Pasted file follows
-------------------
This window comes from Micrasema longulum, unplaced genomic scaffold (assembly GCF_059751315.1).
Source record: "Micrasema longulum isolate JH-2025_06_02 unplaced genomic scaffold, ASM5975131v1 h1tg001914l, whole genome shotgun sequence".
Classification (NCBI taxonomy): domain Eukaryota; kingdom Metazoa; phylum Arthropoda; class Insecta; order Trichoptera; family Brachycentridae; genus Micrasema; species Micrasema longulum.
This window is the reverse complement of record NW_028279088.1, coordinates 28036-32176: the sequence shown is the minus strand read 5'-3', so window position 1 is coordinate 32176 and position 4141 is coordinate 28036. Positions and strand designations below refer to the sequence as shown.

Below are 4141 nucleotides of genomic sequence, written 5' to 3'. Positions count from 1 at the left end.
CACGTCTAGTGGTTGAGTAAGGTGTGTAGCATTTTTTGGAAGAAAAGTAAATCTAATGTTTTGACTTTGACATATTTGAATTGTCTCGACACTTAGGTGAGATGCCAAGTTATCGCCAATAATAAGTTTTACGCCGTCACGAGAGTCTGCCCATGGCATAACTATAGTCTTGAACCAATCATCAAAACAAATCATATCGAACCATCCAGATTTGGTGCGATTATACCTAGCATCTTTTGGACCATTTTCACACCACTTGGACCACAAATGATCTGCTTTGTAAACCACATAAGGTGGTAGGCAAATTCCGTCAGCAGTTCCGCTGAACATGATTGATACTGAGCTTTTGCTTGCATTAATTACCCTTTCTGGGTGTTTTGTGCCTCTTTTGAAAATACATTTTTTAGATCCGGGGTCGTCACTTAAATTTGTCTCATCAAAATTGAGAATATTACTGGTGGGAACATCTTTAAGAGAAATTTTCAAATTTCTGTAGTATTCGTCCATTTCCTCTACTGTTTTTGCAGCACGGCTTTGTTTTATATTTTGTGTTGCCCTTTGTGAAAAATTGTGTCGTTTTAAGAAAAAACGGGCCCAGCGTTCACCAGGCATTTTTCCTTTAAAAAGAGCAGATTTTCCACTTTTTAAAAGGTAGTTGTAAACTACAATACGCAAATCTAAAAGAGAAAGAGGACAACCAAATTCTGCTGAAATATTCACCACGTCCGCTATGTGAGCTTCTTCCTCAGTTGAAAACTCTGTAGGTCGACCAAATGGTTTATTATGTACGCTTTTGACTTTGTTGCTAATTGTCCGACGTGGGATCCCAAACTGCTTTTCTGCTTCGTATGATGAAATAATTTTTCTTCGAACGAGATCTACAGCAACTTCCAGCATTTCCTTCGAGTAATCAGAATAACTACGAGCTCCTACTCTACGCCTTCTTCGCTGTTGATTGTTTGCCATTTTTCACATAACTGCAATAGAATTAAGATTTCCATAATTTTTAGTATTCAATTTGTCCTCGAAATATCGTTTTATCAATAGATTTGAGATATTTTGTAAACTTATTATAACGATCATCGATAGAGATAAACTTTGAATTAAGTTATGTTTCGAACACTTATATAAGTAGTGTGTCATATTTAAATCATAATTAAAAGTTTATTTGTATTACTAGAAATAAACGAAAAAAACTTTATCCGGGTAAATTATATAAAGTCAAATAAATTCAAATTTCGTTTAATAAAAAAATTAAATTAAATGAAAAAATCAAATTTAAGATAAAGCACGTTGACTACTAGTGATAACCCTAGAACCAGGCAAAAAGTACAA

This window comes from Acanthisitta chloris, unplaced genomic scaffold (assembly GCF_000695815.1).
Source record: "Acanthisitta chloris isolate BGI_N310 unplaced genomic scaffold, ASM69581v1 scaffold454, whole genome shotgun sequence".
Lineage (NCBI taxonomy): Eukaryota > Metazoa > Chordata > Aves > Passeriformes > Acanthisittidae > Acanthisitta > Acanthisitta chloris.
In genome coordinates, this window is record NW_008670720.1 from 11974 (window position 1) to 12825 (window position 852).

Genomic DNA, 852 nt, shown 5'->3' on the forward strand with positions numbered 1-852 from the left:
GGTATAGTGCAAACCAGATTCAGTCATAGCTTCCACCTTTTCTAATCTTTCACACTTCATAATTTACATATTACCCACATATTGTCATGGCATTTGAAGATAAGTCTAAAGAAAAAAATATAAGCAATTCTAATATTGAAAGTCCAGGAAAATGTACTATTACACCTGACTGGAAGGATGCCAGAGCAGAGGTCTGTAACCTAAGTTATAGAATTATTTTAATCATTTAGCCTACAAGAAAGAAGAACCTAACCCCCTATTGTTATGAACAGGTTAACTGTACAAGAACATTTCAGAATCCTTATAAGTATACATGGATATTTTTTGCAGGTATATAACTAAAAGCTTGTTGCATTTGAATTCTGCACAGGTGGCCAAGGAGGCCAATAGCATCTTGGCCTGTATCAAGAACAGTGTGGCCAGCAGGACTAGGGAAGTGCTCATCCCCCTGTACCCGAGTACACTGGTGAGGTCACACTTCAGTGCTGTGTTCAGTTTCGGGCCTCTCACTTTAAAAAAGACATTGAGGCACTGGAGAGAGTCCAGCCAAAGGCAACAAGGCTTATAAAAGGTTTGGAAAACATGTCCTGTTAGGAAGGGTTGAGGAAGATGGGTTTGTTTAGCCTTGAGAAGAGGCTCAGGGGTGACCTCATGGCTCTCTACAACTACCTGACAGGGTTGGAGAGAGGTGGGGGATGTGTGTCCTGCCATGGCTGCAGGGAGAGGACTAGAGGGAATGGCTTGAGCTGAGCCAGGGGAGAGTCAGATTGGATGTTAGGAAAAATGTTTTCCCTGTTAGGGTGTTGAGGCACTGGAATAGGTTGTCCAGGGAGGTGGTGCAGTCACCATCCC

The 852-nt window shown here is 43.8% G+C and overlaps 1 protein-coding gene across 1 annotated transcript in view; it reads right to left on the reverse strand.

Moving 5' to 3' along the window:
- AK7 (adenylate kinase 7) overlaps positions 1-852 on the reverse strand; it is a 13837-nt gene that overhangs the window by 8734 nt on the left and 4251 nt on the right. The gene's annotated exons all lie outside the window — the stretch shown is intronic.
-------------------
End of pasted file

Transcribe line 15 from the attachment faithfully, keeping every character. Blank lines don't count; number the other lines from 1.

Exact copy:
- AK7 (adenylate kinase 7) overlaps positions 1-852 on the reverse strand; it is a 13837-nt gene that overhangs the window by 8734 nt on the left and 4251 nt on the right. The gene's annotated exons all lie outside the window — the stretch shown is intronic.